Antoine Fuqua wants people to know the truth about the Los Angeles Lakers franchise, which is one of the reasons he directed and executive produced the upcoming 10-part Hulu docuseries “Legacy: The True Story of the LA Lakers.”
The series, which launches on Aug. 15, is the latest in a flurry of programming about the NBA dynasty.
When HBO’s “Winning Time: Rise of the Lakers Dynasty,” an Adam McKay executive-produced scripted drama about the Magic Johnson-era of the Lakers, debuted in March, it drew criticism from some of those depicted for taking too many creative liberties. Former star player and general manager Jerry West demanded a legal retraction for how the series portrayed him, while Kareem Abdul-Jabbar called it “deliberately dishonest.” Johnson, subject of Apple TV+s “They Call Me Magic” docuseries in April, also criticized the series, telling Variety, “You can’t do a story about the Lakers without the Lakers… the real Lakers.” The HBO series is an adaptation of Jeff Pearlman’s 2014 nonfiction bestseller, “Showtime: Magic, Kareem, Riley, and the Los Angeles Lakers Dynasty of the 1980s.”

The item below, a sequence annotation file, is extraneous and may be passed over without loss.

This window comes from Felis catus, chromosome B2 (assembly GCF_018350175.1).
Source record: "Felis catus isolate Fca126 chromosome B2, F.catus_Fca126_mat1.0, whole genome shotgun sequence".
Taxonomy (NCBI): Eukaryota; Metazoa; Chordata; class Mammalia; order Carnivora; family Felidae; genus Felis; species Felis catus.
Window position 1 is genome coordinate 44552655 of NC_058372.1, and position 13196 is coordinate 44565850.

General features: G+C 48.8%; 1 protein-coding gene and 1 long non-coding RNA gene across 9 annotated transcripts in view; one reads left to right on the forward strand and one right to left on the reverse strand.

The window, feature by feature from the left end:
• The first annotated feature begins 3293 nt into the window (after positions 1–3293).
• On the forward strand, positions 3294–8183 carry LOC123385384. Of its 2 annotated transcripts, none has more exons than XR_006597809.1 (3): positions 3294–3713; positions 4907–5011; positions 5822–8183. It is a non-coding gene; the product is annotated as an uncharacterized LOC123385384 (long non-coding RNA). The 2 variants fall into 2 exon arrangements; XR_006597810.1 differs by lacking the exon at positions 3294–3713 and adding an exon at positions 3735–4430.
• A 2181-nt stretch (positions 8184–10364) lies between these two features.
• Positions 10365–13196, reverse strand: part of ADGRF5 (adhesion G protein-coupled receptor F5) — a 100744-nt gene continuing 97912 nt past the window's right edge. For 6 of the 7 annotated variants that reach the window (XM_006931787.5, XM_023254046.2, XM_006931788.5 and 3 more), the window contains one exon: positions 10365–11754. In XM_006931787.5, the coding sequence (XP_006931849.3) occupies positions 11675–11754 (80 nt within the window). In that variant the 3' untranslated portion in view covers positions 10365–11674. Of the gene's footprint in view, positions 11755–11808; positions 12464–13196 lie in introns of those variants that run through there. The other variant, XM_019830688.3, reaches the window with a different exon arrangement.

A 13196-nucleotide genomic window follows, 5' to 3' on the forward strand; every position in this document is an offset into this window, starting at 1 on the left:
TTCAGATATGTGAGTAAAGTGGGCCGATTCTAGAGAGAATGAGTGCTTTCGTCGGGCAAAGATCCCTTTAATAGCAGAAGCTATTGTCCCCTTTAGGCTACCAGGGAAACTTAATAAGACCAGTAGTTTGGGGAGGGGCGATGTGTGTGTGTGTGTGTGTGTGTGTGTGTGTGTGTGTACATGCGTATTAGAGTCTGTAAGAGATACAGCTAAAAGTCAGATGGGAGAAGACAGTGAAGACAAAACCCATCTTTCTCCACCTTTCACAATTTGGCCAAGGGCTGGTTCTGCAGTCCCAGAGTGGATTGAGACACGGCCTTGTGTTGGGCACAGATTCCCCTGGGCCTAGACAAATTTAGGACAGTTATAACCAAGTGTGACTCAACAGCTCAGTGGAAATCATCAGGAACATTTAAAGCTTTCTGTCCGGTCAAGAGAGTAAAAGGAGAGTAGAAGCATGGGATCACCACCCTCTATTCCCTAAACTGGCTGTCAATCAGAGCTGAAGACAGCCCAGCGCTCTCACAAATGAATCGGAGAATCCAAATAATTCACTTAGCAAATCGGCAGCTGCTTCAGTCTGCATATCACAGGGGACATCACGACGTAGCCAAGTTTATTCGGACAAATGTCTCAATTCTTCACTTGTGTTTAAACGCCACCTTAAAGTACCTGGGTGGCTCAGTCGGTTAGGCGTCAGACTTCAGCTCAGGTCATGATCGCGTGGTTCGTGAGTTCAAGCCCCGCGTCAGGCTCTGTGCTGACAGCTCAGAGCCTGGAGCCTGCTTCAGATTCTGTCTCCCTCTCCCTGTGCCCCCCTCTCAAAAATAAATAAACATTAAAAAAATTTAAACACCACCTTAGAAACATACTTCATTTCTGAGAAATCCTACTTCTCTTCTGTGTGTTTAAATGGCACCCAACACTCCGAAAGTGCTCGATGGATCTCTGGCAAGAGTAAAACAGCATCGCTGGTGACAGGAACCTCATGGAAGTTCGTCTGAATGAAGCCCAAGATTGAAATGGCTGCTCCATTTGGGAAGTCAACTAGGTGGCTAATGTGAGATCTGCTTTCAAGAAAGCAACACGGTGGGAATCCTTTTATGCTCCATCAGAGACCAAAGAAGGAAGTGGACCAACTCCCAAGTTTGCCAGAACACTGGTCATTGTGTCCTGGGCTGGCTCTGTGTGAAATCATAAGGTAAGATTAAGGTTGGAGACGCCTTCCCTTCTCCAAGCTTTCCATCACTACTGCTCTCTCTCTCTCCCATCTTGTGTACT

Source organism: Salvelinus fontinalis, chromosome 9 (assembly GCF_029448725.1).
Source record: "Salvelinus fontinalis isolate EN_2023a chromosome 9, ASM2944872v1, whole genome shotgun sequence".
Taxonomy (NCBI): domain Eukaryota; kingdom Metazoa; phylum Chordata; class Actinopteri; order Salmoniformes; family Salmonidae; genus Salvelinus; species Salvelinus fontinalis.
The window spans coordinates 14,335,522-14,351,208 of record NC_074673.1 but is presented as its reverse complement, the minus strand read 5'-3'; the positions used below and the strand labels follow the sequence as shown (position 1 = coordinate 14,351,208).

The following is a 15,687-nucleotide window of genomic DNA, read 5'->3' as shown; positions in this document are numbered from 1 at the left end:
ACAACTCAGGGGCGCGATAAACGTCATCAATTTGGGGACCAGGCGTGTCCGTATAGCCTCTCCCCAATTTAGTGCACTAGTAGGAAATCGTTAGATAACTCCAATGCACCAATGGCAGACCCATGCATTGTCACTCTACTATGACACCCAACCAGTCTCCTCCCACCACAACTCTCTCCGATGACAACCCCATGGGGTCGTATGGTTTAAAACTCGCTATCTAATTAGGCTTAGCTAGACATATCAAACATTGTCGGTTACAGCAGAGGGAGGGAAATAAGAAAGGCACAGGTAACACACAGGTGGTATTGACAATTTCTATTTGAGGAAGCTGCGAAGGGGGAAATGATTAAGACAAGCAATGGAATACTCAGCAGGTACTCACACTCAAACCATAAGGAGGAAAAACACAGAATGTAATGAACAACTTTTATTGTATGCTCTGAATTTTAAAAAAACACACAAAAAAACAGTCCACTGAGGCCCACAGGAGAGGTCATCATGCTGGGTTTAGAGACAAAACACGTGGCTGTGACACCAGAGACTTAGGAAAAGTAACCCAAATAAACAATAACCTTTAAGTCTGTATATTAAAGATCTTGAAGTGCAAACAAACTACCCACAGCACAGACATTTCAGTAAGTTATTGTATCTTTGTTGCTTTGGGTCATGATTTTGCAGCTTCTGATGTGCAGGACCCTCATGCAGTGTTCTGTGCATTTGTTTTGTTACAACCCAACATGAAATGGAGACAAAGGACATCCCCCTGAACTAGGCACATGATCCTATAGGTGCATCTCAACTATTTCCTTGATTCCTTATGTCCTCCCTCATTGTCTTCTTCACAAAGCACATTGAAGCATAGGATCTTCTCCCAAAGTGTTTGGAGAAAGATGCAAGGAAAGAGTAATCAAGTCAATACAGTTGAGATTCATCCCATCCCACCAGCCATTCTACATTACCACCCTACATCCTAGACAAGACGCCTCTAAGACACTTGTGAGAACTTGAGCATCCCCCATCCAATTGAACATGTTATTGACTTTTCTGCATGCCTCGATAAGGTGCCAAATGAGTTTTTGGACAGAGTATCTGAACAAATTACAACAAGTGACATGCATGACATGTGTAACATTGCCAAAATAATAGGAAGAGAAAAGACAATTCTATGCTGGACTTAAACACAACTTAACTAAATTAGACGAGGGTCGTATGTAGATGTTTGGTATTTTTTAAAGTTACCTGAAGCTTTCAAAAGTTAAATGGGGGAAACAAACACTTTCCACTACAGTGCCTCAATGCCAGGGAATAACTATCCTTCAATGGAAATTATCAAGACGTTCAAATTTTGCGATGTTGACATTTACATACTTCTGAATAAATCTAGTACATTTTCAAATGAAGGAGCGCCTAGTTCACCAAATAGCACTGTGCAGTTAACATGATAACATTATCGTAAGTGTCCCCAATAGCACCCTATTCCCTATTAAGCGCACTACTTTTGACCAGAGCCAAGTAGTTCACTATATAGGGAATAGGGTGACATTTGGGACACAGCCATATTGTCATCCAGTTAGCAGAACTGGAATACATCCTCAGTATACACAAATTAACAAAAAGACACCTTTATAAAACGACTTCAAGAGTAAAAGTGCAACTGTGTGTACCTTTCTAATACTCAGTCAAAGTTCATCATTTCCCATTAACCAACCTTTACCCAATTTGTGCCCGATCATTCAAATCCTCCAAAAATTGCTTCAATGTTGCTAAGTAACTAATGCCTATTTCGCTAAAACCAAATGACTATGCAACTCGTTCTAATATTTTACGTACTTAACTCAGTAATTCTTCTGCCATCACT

“Winning Time” critics Johnson, Abdul-Jabbar, and West are among the 75 people Fuqua, a long-time Lakers fan, interviewed for the Hulu series. Lakers CEO and controlling owner Jeanie Buss executive produced the project.
“‘Winning Time’ is not legit as far as the truth or giving you any real insight on who the people really were and are,” says Fuqua. “It’s just sort of caricatures and made-up, exaggerated stories, which is fine in the entertainment world, but it’s not the truth. I’m very happy that Jeanie and the Laker organization (asked me) to do this so that we can get the truth out. Also, it’s important to the fans.”
Fuqua’s docuseries chronicles the rise and success of the Lakers after Jerry Buss, Jeanie’s father, acquired the team in 1979. The series also delves into the Buss family drama following the death of the elder Buss in 2013.
Although Fuqua was reluctant to talk about it, the series will also focus on former LA Lakers’ player Kobe Bryant, who died in a 2020 helicopter crash along with his daughter Giana.
“It’s a very powerful discussion about the tragic loss of Kobe and Giana Bryant,” Buss says about the episode.